Turning to Squarespace-specific metrics, the company’s “unique subscriptions” rose from 2.984 million in 2019 to 3.656 million in 2020. Its annual recurring revenue (ARR) rose from $549.2 million to $705.5 million in 2020.

Squarespace’s ARR grew around 28.5% in 2020, a faster pace of expansion than its GAAP revenues.

Per the company’s SEC filing, the company “completed its estimate of the fair value of its Class A common stock for financial reporting purposes as a weighted-average $63.70 per share for shares granted prior to March 11, 2021.” That should help form a reference price measuring stick for now.

In pandemic era, entrepreneurs turn to SPACs, crowdfunding and direct listings

Finally, who owns the company? Major shareholders include the company’s founder and CEO Anthony Casalena, who owns just around 76% of the company’s Class B shares, or 49,086,410 total units. Accel has 15,514,196 Class A shares. General Atlantic has 22,361,073 Class A shares and 4,958,345 Class B shares, while Index Ventures has 19,460,619 of the Class A equity.

The majority of voting power rests with the company’s CEO, with 68.2% control. Public market investors will have to vet how much they like having zero say in the company’s future direction.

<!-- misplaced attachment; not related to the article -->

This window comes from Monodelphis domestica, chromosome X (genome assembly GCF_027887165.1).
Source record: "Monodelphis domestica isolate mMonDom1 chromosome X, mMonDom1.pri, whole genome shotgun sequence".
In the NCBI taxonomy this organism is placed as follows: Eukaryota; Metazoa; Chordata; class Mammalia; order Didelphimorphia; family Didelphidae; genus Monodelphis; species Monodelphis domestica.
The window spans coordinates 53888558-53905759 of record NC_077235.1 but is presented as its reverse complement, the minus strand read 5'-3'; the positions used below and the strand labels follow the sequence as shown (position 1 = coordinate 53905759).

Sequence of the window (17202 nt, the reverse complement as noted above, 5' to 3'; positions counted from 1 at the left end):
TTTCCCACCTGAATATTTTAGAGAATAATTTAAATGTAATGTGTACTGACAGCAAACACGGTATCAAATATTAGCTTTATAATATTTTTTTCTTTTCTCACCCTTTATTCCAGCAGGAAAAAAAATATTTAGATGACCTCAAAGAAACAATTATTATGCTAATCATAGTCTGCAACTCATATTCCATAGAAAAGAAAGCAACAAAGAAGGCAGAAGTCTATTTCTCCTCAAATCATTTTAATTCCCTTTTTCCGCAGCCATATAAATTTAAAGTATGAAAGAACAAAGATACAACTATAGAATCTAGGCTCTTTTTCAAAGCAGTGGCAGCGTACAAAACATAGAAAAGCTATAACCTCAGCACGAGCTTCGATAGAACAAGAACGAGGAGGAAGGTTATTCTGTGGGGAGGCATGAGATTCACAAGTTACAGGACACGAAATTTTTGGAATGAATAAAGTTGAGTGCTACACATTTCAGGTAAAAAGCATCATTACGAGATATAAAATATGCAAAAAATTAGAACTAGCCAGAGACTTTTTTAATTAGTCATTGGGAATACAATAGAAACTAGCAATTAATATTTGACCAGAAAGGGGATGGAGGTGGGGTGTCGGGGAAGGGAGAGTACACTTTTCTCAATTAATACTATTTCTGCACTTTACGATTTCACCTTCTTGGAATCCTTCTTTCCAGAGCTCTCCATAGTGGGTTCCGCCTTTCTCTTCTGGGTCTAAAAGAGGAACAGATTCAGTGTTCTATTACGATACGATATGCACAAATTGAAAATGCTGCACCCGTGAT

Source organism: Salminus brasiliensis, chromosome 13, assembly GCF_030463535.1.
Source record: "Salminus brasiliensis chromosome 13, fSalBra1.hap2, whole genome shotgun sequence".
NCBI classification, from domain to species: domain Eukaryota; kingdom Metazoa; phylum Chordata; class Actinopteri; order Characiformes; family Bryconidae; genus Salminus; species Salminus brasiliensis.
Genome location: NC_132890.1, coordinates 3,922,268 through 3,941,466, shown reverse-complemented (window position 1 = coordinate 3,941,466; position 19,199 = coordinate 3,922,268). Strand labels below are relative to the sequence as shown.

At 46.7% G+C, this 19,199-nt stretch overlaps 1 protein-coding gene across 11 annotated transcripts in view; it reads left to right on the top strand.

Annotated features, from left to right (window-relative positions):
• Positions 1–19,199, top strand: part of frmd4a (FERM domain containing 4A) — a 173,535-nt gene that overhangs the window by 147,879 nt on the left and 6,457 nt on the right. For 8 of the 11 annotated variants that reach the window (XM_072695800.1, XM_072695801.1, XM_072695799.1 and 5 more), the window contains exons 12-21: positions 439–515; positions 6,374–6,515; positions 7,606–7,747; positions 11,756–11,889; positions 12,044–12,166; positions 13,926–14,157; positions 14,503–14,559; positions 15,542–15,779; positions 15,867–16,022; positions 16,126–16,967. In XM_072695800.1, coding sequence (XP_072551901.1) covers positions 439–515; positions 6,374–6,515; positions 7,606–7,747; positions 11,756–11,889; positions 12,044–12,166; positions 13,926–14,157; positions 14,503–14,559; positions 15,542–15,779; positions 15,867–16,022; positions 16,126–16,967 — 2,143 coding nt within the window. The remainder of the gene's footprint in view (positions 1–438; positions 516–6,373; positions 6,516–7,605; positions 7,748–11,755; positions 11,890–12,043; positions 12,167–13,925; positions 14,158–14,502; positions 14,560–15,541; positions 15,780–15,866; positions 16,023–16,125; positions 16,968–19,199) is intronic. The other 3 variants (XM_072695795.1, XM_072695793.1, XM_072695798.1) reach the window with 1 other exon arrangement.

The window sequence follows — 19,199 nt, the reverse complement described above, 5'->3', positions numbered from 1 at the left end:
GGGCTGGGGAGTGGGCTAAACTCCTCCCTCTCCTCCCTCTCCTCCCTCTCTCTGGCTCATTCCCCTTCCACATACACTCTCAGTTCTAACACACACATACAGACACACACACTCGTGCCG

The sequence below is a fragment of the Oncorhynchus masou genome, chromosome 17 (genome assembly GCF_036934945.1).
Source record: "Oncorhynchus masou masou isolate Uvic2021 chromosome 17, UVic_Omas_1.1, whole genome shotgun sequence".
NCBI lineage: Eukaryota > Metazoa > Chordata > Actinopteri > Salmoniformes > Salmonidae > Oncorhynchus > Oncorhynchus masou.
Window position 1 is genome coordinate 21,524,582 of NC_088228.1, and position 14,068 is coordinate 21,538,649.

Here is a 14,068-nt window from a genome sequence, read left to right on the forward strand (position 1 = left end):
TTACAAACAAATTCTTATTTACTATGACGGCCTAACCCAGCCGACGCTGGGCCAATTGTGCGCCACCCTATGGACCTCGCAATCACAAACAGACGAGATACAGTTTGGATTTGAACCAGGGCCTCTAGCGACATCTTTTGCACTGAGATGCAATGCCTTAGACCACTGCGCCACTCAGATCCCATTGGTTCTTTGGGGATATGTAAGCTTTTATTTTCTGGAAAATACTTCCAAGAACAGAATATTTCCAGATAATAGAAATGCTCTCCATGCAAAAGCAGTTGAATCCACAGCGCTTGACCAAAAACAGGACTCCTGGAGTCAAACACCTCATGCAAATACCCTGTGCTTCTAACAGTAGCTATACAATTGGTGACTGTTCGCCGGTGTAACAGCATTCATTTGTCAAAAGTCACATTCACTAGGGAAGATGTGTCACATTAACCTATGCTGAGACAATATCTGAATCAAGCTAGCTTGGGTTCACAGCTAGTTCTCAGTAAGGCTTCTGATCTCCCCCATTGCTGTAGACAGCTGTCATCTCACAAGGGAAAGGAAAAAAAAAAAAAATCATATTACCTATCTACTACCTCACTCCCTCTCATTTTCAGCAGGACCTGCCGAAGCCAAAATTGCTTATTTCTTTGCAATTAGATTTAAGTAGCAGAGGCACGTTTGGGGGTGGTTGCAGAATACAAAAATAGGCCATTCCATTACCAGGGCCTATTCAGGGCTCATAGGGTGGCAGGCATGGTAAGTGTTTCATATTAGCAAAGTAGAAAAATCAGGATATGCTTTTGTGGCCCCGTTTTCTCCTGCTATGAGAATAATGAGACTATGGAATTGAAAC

Regardless, this is going to be a fascinating debut. More shortly.

Categories: Business News

Soona raises $10.2M to make remote photo and video shoots easy

7 hours 35 min ago

Soona, a startup aiming to satisfy the growing content needs of the e-commerce ecosystem, is announcing that it has raised $10.2 million in Series A funding led by Union Square Ventures.

When I wrote about Soona in 2019, the model focused on staging shoots that can deliver videos and photos in 24 hours or less. The startup still operates studios in Austin, Denver and Minneapolis, but co-founder and CEO Liz Giorgi told me that during the pandemic, Soona shifted to a fully virtual/remote model — customers ship their products to Soona, then watch the shoot remotely and offer immediate feedback, and only pay for the photos ($39 each) and video clips ($93 each) that they actually want.

In some cases, the studio isn’t even necessary — Giorgi said that 30% of Soona’s photographers and crew members are working from home.

Soona has now worked with more than 4,000 customers, including Lola Tampons, The Sill and Wild Earth, with revenue growing 400% last year. Giorgi said that even as larger in-person shoots become possible again, this approach still makes sense for many clients.

“There’s nothing we sell online that does not require a visual, but not every single visual requires a massive full-day shoot,” she said.